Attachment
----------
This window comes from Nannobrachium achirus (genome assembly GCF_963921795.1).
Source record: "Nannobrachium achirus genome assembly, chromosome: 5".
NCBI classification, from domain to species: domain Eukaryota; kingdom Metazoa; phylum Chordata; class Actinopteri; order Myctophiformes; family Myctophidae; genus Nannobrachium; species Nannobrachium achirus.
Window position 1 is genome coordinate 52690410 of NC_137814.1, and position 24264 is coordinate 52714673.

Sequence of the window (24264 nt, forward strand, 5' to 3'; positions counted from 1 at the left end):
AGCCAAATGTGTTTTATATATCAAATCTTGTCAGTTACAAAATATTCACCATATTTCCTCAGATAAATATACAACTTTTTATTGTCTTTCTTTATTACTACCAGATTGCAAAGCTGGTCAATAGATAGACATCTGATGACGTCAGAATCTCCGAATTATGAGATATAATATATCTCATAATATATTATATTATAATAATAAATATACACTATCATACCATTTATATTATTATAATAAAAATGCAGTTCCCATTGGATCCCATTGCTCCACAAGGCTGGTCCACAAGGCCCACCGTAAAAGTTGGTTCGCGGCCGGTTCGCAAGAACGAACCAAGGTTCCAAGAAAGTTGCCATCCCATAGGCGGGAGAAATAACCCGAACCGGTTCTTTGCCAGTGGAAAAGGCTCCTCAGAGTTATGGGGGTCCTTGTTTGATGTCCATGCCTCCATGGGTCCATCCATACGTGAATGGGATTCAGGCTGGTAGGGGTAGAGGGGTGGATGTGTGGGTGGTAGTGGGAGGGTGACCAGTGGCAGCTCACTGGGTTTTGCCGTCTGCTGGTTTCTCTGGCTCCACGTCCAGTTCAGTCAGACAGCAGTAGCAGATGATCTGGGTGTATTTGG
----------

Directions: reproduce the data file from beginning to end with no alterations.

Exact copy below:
This window comes from Nannobrachium achirus (genome assembly GCF_963921795.1).
Source record: "Nannobrachium achirus genome assembly, chromosome: 5".
NCBI classification, from domain to species: domain Eukaryota; kingdom Metazoa; phylum Chordata; class Actinopteri; order Myctophiformes; family Myctophidae; genus Nannobrachium; species Nannobrachium achirus.
Window position 1 is genome coordinate 52690410 of NC_137814.1, and position 24264 is coordinate 52714673.

Sequence of the window (24264 nt, forward strand, 5' to 3'; positions counted from 1 at the left end):
AGCCAAATGTGTTTTATATATCAAATCTTGTCAGTTACAAAATATTCACCATATTTCCTCAGATAAATATACAACTTTTTATTGTCTTTCTTTATTACTACCAGATTGCAAAGCTGGTCAATAGATAGACATCTGATGACGTCAGAATCTCCGAATTATGAGATATAATATATCTCATAATATATTATATTATAATAATAAATATACACTATCATACCATTTATATTATTATAATAAAAATGCAGTTCCCATTGGATCCCATTGCTCCACAAGGCTGGTCCACAAGGCCCACCGTAAAAGTTGGTTCGCGGCCGGTTCGCAAGAACGAACCAAGGTTCCAAGAAAGTTGCCATCCCATAGGCGGGAGAAATAACCCGAACCGGTTCTTTGCCAGTGGAAAAGGCTCCTCAGAGTTATGGGGGTCCTTGTTTGATGTCCATGCCTCCATGGGTCCATCCATACGTGAATGGGATTCAGGCTGGTAGGGGTAGAGGGGTGGATGTGTGGGTGGTAGTGGGAGGGTGACCAGTGGCAGCTCACTGGGTTTTGCCGTCTGCTGGTTTCTCTGGCTCCACGTCCAGTTCAGTCAGACAGCAGTAGCAGATGATCTGGGTGTATTTGG